The bibliometric analysis had some limitations. First, bibliometric analyses cannot necessarily measure the validity of or the scientific quality of publications and instead must focus on the impact of the research. A highly cited publication may not necessarily be of high scientific quality. An article's citation count depends on a variety of factors, including journal type, research model, and self-citing rate. Second, delayed publication collections from the WOS and PubMed databases could also cause bias in the study. Third, the WOS and PubMed databases mainly included literature written in English, excluding many non-English publications. Fourth, the WOS and PubMed databases classify literature types differently, so the literature identified from different databases cannot be compared mechanically. Readers should note these confounding factors when interpreting the results from the present study.
The current study provides a comprehensive perspective on AD research and illustrates that this is a well-developed and promising research field. The most frequent study category was neuroscience/neurology. Neurobiology of Aging was the journal publishing the most AD research. Research institutes and research funding agencies from North America and Europe constitute the core research forces, and the United States contributed the most publications. Although, China has gradually become a critical force in AD research, China still lacks high-level research institutions and literature. This bibliometric analysis can guide future research and serve as an educational guide for trainees.
All datasets generated for this study are included in the manuscript and/or the supplementary files.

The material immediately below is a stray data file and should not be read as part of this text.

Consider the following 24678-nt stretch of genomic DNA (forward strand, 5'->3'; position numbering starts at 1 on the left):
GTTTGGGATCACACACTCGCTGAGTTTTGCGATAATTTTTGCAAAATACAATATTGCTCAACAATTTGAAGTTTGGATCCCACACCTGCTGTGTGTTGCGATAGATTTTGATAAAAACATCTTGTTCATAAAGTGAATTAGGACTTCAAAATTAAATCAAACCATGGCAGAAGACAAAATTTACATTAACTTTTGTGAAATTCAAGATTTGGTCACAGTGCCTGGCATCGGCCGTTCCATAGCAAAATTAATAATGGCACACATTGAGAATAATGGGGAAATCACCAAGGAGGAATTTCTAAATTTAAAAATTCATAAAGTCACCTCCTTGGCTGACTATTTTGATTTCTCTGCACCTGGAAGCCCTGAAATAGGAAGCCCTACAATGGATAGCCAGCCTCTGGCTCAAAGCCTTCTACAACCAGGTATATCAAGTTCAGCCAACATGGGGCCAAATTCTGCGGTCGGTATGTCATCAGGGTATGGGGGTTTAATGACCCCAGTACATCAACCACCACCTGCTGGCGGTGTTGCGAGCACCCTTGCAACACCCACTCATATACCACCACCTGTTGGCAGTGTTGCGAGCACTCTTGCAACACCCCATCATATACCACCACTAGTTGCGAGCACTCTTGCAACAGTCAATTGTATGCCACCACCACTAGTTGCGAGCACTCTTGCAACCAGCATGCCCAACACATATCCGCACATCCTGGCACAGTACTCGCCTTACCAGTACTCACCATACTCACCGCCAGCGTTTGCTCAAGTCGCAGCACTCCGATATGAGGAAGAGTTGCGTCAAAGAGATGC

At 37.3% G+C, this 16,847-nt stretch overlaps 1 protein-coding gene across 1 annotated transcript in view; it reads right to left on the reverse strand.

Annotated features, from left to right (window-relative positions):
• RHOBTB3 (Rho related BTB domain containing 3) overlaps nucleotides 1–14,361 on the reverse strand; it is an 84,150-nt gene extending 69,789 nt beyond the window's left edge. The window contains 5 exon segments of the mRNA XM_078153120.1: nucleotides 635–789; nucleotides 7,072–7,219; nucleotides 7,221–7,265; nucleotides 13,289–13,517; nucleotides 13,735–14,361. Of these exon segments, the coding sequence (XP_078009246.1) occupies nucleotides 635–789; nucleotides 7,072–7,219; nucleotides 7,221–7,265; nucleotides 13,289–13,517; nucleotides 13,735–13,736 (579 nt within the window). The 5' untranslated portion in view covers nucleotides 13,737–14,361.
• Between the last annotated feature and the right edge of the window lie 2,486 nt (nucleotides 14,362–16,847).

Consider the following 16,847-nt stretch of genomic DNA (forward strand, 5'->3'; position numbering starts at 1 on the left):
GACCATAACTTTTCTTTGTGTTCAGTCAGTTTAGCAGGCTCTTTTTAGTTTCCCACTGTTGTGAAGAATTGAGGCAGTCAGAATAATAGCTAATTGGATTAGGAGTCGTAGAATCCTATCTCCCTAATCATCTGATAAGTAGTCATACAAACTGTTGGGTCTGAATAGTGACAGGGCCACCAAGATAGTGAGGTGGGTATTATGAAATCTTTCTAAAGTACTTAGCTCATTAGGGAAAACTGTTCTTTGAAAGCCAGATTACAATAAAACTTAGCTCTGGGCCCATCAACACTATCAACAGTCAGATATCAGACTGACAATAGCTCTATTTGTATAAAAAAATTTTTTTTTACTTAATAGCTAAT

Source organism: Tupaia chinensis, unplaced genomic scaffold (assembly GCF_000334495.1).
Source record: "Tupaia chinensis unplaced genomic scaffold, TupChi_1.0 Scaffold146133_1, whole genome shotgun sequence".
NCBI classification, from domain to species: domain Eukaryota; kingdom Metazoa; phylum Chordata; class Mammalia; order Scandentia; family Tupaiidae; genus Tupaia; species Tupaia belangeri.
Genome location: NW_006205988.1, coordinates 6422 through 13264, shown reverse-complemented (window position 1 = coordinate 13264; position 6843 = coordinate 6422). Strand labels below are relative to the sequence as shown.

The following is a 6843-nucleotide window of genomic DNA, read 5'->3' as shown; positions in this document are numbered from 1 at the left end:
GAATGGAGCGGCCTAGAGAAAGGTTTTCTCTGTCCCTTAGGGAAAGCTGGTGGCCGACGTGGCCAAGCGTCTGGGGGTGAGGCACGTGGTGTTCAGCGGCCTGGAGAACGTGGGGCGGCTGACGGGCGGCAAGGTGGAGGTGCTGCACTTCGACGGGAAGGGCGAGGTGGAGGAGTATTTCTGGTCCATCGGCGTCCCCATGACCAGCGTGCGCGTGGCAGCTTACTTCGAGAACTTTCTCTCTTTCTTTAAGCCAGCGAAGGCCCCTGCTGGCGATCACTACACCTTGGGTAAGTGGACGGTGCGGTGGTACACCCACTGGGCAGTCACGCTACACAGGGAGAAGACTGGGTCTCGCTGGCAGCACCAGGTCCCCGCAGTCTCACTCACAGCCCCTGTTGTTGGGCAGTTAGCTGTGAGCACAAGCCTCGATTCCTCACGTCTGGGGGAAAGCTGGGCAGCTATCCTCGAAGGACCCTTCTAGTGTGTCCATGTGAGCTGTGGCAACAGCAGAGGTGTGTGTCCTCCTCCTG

RD and HW participated in study design, data collection, statistical analysis, and manuscript preparation. JY performed data collection and statistical analysis. MW participated in data check. YB contributed significantly to the preparation of the study and its conception. All authors read and approved the final manuscript.
This research was supported by the Presidential New Technology and New Project Innovation Research Foundation of the Qingdao Municipal Hospital (ZYZJJ201801).
Conflict of Interest Statement
The authors declare that the research was conducted in the absence of any commercial or financial relationships that could be construed as a potential conflict of interest.
The authors would like to thank the authors of all included studies.
AD, Alzheimer's disease; NIA, National Institute on Aging; NIH, National Institutes of Health; NSFC, National Natural Science Foundation of China; NINDS, National Institute of Neurological Disease and Stroke; HHS, (Department of) Health and Human Services; NIMH, National Institute of Mental Health; NBRPC, National Basic Research Program of China; 973 PROGRA, National High Technology Research and Development Program of China; CPSF, China Postdoctoral Science Foundation; MSTC, Ministry of Science and Technology of China; BJSF, Beijing Natural Science Foundation; PNCETU, Program for New Century Excellent Talents in University.
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Keywords: bibliometric analysis, China, PubMed, web of science, Alzheimer's disease, traditional Chinese medicine
Citation: Dong R, Wang H, Ye J, Wang M and Bi Y (2019) Publication Trends for Alzheimer's Disease Worldwide and in China: A 30-Year Bibliometric Analysis. Front. Hum. Neurosci. 13:259. doi: 10.3389/fnhum.2019.00259
Received: 02 March 2019; Accepted: 10 July 2019;
Published: 09 August 2019.
Edited by:Michael A. Yassa, University of California, Irvine, United States
Reviewed by:Andy Wai Kan Yeung, The University of Hong Kong, Hong Kong
Zhen Yuan, University of Macau, China
Copyright © 2019 Dong, Wang, Ye, Wang and Bi. This is an open-access article distributed under the terms of the Creative Commons Attribution License (CC BY). The use, distribution or reproduction in other forums is permitted, provided the original author(s) and the copyright owner(s) are credited and that the original publication in this journal is cited, in accordance with accepted academic practice. No use, distribution or reproduction is permitted which does not comply with these terms.
*Correspondence: Yanlin Bi, firstname.lastname@example.org
†These authors have contributed equally to this work